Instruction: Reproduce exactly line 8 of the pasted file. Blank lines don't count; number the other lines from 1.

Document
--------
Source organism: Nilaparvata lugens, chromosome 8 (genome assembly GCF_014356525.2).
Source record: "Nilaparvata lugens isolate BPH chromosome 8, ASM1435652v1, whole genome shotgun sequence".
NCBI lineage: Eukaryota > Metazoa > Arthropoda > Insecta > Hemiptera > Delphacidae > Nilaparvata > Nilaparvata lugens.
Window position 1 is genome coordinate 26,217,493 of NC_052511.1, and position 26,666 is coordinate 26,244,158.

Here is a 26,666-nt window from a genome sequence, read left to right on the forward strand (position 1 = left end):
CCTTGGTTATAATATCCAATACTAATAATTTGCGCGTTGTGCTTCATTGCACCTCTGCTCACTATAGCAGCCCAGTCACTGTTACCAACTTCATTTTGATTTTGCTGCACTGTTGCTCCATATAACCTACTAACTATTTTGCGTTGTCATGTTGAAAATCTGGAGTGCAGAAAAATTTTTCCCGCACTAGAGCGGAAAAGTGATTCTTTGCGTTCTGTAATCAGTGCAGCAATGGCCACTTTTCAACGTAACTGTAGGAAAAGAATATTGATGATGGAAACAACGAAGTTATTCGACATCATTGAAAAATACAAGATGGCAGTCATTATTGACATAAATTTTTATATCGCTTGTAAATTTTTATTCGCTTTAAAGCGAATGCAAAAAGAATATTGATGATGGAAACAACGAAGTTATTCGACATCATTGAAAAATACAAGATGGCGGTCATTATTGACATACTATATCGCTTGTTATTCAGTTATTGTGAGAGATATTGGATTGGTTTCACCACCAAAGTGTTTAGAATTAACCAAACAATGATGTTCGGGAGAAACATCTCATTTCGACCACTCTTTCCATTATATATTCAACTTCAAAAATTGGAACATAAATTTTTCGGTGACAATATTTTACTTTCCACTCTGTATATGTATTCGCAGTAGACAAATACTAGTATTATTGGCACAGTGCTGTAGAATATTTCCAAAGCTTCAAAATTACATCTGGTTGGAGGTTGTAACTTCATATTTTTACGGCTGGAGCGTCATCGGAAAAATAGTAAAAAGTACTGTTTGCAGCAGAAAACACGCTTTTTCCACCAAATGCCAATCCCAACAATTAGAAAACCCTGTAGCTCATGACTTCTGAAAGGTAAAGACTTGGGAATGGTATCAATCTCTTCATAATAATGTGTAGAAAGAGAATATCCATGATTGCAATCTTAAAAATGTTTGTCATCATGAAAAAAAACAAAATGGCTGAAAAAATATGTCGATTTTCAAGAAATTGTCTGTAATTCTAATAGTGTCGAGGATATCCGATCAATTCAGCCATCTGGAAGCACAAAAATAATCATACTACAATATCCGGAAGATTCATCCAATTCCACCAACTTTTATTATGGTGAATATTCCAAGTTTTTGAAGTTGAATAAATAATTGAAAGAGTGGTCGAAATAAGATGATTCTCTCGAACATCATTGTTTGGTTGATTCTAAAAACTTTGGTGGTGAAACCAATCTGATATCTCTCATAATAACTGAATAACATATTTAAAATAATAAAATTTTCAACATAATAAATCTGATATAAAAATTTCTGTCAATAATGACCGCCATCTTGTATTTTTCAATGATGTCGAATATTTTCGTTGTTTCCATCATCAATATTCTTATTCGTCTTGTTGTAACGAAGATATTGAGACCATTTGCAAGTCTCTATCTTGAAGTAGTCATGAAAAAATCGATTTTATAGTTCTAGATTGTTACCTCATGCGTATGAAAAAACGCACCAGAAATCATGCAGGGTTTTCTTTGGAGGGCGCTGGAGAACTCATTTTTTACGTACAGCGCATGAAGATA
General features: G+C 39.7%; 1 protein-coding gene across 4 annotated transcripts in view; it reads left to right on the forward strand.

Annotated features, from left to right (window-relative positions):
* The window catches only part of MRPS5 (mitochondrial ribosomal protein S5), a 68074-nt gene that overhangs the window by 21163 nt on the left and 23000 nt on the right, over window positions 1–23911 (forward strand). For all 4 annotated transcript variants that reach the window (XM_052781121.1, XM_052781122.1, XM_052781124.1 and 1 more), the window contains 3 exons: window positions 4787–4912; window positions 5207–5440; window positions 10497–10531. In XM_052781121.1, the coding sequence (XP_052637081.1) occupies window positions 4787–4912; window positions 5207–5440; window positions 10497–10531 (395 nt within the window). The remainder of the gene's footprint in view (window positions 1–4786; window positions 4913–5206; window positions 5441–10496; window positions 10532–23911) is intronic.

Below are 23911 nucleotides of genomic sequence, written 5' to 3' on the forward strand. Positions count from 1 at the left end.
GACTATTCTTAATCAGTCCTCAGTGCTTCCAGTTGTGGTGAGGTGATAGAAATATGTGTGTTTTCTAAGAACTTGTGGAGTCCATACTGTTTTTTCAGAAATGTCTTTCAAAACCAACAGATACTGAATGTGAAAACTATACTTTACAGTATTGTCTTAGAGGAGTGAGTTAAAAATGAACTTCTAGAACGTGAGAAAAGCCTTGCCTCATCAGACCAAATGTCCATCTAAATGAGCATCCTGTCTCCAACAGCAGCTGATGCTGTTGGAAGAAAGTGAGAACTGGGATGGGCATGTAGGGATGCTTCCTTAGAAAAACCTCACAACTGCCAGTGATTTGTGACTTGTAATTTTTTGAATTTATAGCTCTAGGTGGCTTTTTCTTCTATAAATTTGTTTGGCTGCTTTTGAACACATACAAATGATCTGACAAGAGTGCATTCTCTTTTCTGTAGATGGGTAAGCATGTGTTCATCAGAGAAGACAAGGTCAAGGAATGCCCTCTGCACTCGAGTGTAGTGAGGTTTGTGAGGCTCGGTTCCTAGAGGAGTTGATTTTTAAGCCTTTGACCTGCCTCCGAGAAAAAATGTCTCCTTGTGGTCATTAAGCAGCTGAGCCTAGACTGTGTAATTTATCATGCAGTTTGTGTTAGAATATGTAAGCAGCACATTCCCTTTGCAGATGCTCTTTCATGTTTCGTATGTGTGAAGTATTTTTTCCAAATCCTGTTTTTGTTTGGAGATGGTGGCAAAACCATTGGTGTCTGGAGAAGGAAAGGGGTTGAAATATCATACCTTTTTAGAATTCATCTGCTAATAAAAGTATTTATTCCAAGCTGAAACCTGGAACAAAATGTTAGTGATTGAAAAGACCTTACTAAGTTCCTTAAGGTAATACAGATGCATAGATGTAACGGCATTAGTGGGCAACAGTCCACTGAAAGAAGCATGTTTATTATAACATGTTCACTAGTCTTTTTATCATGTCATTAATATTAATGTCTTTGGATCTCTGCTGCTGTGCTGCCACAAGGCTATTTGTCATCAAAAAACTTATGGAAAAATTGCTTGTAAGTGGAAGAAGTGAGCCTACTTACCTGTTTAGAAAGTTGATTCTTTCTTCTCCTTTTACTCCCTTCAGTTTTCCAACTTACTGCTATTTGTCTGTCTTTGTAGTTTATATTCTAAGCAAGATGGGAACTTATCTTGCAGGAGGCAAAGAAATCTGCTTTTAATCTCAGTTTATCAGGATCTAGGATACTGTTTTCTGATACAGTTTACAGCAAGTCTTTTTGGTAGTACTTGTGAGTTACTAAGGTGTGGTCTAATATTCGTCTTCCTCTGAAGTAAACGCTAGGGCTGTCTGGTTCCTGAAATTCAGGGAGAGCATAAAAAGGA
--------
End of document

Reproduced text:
Annotated features, from left to right (window-relative positions):